Fiona Jeffery OBE, founder and chairman of water aid charity Just a Drop, says while businesses and charities differ they could benefit each other by working together
It’s sad what has happened to high profile charity Kids Company.
But the bottom line is, charities are businesses, and must be properly managed. Equally there isn’t enough recognition or appreciation in the business world of the massive challenges faced by the third sector and, most importantly, how both can support and add value to each other.
Having sat on both sides of the fence I would like to demystify some preconceptions. The charity sector has been criticised over the years for not being “professional”.
There is some truth in this; however like all industry sectors it has changed. Today many people choose a career with a ‘not-for-profit’ over the financially more lucrative ‘private’ sector.
Some of the large charities (which can be criticised for this) are major national and multinational operations, large businesses in their own right. To operate effectively it is right that this involves the recruitment of quality people paid a fair wage for a fair level of responsibility.
You cannot expect any organisation to be professionally run without professional people. However the not-for-profit sector is generally regarded as less important than the private sector, carrying less esteem or respect and therefore expected to command lower salaries.
Why should this be when the stakes, as evidenced by Kids Company, are so enormously high?
The failure rate in business last year was 212,081. The number of charities removed out of a total of 164,097 registered with the Charity Commission last year was 4,303.
The fall out when anything shuts down is catastrophic for management, staff, customers and suppliers. But a major distinguishing feature in the not-for-profit sector is the impact failure has on the most vulnerable in society.
Lifelines are cruelly severed and this sets the people the charity once helped adrift. This also threatens the security of the society we live and work in, so we all have a vested interest.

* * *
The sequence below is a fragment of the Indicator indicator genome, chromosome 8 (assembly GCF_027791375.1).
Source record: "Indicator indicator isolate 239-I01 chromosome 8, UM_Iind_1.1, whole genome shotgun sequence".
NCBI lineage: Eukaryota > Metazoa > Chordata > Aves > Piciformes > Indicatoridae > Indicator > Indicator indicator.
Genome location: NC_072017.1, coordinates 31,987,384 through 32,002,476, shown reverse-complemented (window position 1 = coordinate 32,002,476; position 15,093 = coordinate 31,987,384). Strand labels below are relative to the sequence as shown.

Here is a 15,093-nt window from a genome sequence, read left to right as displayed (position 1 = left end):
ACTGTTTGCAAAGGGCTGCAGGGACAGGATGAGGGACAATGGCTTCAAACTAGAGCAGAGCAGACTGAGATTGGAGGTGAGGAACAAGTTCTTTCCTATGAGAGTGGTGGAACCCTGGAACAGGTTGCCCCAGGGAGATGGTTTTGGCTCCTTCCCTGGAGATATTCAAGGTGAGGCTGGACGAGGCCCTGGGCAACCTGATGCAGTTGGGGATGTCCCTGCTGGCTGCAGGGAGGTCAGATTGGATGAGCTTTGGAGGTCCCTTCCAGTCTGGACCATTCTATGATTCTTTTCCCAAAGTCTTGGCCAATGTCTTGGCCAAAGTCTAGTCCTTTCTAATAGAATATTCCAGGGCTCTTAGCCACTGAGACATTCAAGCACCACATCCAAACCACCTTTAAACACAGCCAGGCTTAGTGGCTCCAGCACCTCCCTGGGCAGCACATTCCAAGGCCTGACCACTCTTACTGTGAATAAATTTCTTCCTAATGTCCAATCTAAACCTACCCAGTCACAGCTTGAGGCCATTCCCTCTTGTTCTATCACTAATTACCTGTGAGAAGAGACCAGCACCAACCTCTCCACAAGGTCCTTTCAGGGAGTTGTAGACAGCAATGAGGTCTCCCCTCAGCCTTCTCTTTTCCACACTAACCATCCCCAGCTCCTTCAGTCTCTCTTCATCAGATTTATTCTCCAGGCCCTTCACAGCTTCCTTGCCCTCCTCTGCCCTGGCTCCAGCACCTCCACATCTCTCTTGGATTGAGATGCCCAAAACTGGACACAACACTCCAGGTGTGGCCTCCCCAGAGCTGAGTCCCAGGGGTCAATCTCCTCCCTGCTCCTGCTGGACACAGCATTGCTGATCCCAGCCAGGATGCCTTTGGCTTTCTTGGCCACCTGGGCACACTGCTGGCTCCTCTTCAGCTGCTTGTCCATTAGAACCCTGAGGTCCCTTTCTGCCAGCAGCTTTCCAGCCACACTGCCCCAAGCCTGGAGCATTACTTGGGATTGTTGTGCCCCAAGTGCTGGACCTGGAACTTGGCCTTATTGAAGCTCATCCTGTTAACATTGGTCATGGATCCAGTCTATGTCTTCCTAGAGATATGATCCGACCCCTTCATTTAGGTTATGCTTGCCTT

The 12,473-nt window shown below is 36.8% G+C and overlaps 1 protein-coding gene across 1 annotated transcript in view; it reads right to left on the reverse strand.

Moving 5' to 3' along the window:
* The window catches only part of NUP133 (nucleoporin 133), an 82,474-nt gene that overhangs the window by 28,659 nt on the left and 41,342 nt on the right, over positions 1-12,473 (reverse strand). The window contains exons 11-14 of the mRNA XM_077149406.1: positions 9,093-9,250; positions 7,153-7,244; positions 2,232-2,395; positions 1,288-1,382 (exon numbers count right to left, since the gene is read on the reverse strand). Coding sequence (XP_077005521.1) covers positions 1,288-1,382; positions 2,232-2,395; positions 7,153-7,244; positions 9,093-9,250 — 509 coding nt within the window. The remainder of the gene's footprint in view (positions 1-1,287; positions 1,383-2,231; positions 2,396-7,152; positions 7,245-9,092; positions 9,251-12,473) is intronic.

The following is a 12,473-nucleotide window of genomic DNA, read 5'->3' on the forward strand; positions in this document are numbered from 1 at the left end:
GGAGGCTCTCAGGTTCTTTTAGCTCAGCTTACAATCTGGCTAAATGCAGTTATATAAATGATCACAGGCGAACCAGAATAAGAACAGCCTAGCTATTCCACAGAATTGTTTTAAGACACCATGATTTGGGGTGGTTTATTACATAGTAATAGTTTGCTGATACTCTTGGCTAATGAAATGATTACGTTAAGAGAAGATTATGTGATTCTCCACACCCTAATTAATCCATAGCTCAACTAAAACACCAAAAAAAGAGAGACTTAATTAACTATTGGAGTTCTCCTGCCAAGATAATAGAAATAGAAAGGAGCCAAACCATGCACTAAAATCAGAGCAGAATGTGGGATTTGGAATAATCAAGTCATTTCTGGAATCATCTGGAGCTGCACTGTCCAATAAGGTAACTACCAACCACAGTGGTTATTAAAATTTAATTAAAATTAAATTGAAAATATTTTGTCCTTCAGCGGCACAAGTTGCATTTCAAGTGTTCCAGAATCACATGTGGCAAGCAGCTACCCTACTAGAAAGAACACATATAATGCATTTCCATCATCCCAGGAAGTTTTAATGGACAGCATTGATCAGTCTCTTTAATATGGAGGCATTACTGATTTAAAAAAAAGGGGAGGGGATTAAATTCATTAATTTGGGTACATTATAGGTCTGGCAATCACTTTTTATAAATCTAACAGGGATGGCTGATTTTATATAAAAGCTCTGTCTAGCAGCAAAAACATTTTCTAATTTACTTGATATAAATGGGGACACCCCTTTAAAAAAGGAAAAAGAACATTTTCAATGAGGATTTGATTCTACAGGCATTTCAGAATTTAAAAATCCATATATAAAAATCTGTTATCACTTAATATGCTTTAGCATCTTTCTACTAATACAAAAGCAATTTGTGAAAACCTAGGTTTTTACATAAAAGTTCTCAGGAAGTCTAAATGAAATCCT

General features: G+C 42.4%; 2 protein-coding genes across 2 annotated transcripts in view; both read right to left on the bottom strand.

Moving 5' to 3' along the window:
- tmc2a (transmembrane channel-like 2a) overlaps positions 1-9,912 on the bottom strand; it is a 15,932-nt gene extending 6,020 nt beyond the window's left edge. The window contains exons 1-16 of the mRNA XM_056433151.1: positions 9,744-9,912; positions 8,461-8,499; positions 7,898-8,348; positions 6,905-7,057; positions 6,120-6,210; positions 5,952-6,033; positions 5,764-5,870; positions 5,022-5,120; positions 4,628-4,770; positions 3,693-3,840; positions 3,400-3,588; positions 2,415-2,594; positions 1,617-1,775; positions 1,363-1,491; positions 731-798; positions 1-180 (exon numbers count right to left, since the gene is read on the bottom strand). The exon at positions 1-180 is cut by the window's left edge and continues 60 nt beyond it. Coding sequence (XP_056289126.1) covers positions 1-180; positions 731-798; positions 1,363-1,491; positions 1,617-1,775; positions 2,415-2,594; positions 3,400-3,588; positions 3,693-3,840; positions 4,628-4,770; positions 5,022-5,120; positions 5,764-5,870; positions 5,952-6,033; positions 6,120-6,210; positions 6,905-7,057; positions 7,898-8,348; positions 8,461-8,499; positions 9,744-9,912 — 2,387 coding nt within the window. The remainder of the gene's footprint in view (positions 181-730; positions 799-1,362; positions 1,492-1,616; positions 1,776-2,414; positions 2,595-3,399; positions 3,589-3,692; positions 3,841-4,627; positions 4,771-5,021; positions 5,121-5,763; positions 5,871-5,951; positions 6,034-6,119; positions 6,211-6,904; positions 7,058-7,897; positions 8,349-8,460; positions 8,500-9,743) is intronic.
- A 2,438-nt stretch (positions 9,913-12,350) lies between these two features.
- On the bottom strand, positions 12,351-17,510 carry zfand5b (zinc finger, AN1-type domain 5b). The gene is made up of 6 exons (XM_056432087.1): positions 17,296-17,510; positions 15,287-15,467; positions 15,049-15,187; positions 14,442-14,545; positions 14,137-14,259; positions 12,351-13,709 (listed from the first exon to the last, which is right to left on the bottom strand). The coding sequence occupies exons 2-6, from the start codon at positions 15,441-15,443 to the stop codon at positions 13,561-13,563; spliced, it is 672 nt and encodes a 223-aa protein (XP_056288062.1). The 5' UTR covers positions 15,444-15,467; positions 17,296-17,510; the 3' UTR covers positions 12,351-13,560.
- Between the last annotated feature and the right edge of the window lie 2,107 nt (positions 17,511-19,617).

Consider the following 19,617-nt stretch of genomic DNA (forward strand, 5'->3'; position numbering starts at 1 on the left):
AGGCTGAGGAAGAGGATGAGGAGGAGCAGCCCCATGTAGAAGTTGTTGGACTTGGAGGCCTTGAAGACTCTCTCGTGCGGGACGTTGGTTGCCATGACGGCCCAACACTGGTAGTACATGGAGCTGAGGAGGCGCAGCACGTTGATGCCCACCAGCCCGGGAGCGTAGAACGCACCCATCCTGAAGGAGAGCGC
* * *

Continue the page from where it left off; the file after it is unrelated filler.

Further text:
I am hugely committed to my commercial role but confess that the sense of responsibility that comes from running a small charity is overwhelmingly greater because of that additional social responsibility. Equally it comes with far less regard from a professional business peer group.
The perception is that people who want to make a social difference are less commercially competent, but how many times have we often heard that a business could be better if it ‘had a heart’.
I’ve no doubt that skills in the business world can help the third sector become more secure. So both models are vital to society, but there needs to be much more understanding to help constructively.
Taking risk in the business world is an accepted practice, applauded when it goes well, and rarely vilified if it goes wrong. Not so in charities.
Yes, every organisation needs new oxygen, fresh challenges and wants to expand capability, but security, sustainability and professional delivery are critical to its success.
One of the dilemmas faced by Kids Company (I suspect) was that its desire to provide the right support outweighed financial resource. Like any business it has to live within its means, but Kids Company, it seems, allowed its big heart to rule its operational decisions. Too heavy a price to pay.
Many charities are genuinely hampered by the imposition of restricted funds dictated by their benefactors. I have sympathy on both sides. Donors rightly want to know their money is reaching where intended, not in fancy offices and staff expenses.
Clearly, though, an acceptable percentage of funds for effective operating costs to deliver well has to be better than losing 100% through mismanagement.
Where the not-for-profit sector also differs considerably to the business world is its huge reliance on the role of volunteers. This is not necessarily a bad thing however; it’s essential for the continued success of any charitable organisation challenged by resource issues and looking to keep its overheads down.
Importantly it also contributes to the health of society as people, including business employees, benefit from giving back.
Rather than throw stones, the business community and third sector should engage in a partnership and collaboration agenda. Don’t let Kids Company die in vain.
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